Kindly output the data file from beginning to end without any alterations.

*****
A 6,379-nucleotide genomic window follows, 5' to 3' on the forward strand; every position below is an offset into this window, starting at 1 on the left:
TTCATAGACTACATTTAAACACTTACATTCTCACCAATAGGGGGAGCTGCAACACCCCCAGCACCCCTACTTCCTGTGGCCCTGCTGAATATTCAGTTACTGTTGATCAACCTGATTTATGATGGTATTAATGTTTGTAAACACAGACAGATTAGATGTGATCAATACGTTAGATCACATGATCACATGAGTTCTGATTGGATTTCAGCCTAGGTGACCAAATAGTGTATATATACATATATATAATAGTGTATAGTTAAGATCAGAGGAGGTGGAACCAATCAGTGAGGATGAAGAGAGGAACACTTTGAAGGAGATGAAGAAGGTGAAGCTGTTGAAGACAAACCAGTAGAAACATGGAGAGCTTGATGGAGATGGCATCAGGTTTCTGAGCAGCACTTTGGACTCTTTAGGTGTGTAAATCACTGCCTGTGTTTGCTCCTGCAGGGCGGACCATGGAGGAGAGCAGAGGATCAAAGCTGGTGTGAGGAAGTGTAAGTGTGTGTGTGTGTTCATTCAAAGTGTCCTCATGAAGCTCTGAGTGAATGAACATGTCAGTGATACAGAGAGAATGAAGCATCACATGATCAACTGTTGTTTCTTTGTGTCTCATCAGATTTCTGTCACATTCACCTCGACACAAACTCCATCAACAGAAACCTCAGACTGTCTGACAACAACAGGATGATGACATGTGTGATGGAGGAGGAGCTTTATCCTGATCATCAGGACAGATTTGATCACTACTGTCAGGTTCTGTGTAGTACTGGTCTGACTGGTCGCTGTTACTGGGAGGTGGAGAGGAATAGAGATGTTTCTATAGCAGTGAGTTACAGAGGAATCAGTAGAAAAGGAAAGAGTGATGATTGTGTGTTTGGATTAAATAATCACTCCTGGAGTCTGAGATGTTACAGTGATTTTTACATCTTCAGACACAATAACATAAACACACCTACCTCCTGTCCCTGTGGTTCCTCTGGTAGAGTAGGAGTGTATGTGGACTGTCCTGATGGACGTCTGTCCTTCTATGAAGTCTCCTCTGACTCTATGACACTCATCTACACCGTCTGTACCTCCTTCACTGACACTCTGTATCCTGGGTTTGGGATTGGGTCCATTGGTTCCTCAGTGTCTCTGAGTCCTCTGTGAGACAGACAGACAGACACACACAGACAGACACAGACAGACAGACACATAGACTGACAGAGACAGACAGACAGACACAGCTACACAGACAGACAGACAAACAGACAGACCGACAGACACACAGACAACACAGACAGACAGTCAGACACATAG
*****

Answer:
A 6,379-nucleotide genomic window follows, 5' to 3' on the forward strand; every position below is an offset into this window, starting at 1 on the left:
TTCATAGACTACATTTAAACACTTACATTCTCACCAATAGGGGGAGCTGCAACACCCCCAGCACCCCTACTTCCTGTGGCCCTGCTGAATATTCAGTTACTGTTGATCAACCTGATTTATGATGGTATTAATGTTTGTAAACACAGACAGATTAGATGTGATCAATACGTTAGATCACATGATCACATGAGTTCTGATTGGATTTCAGCCTAGGTGACCAAATAGTGTATATATACATATATATAATAGTGTATAGTTAAGATCAGAGGAGGTGGAACCAATCAGTGAGGATGAAGAGAGGAACACTTTGAAGGAGATGAAGAAGGTGAAGCTGTTGAAGACAAACCAGTAGAAACATGGAGAGCTTGATGGAGATGGCATCAGGTTTCTGAGCAGCACTTTGGACTCTTTAGGTGTGTAAATCACTGCCTGTGTTTGCTCCTGCAGGGCGGACCATGGAGGAGAGCAGAGGATCAAAGCTGGTGTGAGGAAGTGTAAGTGTGTGTGTGTGTTCATTCAAAGTGTCCTCATGAAGCTCTGAGTGAATGAACATGTCAGTGATACAGAGAGAATGAAGCATCACATGATCAACTGTTGTTTCTTTGTGTCTCATCAGATTTCTGTCACATTCACCTCGACACAAACTCCATCAACAGAAACCTCAGACTGTCTGACAACAACAGGATGATGACATGTGTGATGGAGGAGGAGCTTTATCCTGATCATCAGGACAGATTTGATCACTACTGTCAGGTTCTGTGTAGTACTGGTCTGACTGGTCGCTGTTACTGGGAGGTGGAGAGGAATAGAGATGTTTCTATAGCAGTGAGTTACAGAGGAATCAGTAGAAAAGGAAAGAGTGATGATTGTGTGTTTGGATTAAATAATCACTCCTGGAGTCTGAGATGTTACAGTGATTTTTACATCTTCAGACACAATAACATAAACACACCTACCTCCTGTCCCTGTGGTTCCTCTGGTAGAGTAGGAGTGTATGTGGACTGTCCTGATGGACGTCTGTCCTTCTATGAAGTCTCCTCTGACTCTATGACACTCATCTACACCGTCTGTACCTCCTTCACTGACACTCTGTATCCTGGGTTTGGGATTGGGTCCATTGGTTCCTCAGTGTCTCTGAGTCCTCTGTGAGACAGACAGACAGACACACACAGACAGACACAGACAGACAGACACATAGACTGACAGAGACAGACAGACAGACACAGCTACACAGACAGACAGACAAACAGACAGACCGACAGACACACAGACAACACAGACAGACAGTCAGACACATAG